Joe Biden and Donald Trump will be the major party candidates, but dozens of other people have filed paperwork to run for president of the United States in 2024.

None are considered serious contenders for the White House.

But the most well-known among them – including those who have the support of third parties – have the potential to siphon off support from the two big names.

Here are the candidates with the greatest potential to disrupt the race.

Robert F Kennedy Jr

As a nephew of former president John F Kennedy Jr, the 69-year-old is a scion of America’s most famous political dynasty and an anti-vaccine activist.

Mr Kennedy, a former environmental lawyer, entered the presidential race as a Democrat earlier this year. That changed in October when he declared he would challenge what he called the “two-headed monster” of the US political system as an independent.

“The Democrats are frightened that I’m going to spoil the election for President Biden. The Republicans are frightened that I’m going to spoil it for President Trump,” he said at a rally in Philadelphia.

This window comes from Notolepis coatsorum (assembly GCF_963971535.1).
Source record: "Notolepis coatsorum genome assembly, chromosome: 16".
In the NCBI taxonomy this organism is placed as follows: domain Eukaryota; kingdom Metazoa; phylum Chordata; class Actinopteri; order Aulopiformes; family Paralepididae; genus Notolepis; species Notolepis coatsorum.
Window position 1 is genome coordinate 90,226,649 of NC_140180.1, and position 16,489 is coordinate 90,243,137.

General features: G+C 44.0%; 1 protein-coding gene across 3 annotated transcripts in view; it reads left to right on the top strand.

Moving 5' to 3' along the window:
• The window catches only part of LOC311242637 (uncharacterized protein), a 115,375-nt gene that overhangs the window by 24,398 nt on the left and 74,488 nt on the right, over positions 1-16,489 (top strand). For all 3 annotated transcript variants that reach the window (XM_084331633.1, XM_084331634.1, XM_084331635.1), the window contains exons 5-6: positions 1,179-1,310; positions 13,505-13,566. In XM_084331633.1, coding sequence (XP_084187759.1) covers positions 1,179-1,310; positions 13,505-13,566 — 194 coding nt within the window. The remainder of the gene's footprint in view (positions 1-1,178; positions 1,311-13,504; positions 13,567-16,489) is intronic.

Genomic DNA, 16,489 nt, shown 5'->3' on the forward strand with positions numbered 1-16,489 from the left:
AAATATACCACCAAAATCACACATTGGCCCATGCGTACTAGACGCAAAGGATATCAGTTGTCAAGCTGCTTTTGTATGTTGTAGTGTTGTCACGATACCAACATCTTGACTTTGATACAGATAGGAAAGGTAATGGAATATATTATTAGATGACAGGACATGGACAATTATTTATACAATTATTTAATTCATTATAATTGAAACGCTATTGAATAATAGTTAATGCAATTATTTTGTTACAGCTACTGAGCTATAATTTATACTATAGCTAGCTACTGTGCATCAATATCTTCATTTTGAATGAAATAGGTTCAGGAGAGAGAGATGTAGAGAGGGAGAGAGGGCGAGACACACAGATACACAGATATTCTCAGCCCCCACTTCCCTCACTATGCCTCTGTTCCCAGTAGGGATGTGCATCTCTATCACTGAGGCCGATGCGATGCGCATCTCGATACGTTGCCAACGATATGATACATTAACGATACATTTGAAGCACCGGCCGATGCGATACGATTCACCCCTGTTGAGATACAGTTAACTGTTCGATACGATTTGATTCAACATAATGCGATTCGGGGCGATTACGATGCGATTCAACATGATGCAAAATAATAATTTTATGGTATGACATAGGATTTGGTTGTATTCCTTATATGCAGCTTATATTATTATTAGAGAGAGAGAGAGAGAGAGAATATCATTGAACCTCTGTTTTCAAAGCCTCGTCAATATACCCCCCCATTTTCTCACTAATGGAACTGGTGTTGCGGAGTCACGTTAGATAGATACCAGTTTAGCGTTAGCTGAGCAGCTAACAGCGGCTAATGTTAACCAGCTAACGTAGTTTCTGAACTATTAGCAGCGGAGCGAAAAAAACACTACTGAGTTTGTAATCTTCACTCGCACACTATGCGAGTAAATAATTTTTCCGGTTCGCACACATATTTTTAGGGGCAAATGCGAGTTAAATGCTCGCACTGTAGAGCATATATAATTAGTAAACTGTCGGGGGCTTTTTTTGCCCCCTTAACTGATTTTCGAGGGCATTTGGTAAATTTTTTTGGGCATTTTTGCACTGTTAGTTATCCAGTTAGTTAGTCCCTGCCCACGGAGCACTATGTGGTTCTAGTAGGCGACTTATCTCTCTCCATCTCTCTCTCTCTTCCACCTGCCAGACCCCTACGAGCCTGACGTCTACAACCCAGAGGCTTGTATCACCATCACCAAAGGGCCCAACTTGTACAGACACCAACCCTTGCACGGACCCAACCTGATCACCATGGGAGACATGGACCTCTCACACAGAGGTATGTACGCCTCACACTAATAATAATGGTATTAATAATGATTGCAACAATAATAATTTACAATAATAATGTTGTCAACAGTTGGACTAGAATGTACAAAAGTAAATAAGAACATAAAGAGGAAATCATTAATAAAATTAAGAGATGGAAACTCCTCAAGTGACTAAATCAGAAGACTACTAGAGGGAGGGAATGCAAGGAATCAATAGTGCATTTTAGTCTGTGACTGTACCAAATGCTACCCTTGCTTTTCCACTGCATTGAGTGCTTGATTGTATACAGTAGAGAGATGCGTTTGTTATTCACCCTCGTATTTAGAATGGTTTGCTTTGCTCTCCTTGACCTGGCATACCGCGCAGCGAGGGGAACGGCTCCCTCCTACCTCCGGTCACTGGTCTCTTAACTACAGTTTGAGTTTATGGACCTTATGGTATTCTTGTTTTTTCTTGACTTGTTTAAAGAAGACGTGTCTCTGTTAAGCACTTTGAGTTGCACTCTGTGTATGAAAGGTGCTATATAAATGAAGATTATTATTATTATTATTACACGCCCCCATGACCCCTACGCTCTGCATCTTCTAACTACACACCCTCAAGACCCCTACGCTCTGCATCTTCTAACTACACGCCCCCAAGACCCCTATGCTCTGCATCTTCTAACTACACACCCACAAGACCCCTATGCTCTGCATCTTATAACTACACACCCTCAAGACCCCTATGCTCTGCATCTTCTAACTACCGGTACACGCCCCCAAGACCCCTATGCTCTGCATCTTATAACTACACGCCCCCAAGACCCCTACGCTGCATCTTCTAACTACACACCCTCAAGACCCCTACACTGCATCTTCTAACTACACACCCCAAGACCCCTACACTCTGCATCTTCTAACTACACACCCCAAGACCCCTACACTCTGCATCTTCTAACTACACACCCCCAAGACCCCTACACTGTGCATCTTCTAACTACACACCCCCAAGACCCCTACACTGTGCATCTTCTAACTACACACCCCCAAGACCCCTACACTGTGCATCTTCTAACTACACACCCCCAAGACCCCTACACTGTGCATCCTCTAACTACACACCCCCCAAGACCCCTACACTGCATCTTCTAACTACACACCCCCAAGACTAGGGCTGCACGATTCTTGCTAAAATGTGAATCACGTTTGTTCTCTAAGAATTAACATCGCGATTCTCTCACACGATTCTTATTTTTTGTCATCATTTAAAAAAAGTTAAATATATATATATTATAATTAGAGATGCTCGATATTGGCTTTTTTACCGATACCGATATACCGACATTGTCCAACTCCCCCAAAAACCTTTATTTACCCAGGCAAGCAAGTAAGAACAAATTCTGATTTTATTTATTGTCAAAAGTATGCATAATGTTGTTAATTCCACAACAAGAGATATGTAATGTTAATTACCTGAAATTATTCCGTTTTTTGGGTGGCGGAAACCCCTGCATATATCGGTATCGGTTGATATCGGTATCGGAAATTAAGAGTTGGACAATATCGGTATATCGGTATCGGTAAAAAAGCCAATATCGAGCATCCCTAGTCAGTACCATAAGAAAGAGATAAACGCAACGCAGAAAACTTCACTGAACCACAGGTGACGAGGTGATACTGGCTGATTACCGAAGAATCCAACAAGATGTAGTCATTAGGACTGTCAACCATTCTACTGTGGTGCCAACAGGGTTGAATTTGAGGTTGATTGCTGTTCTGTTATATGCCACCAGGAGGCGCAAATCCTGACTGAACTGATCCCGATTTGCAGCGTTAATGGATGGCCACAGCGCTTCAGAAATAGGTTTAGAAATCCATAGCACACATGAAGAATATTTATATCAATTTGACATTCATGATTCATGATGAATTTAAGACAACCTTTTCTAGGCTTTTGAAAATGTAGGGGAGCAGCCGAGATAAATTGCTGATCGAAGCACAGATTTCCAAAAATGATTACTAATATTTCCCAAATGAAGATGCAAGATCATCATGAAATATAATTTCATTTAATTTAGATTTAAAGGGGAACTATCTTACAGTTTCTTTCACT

“The truth is, they’re both right.”

On the campaign trail, Mr Kennedy has come under intense criticism for repeating debunked conspiracy theories, such as a connection between childhood vaccines and autism.

He has also repeatedly condemned steps taken to mitigate Covid-19, in one instance likening vaccine mandates to Nazi Germany. He later apologised.


Some polls suggest RFK Jr could receive a substantial percentage of the vote in a three-way match-up with Donald Trump and Joe Biden [Getty Images]

While he stands little chance of winning the presidency, Mr Kennedy’s populist economic message has swayed many voters.

In most surveys which include Mr Kennedy as one of the options, he has polled third behind the two major candidates, but there are varying views as to whether he might siphon off more support from Mr Biden or Mr Trump.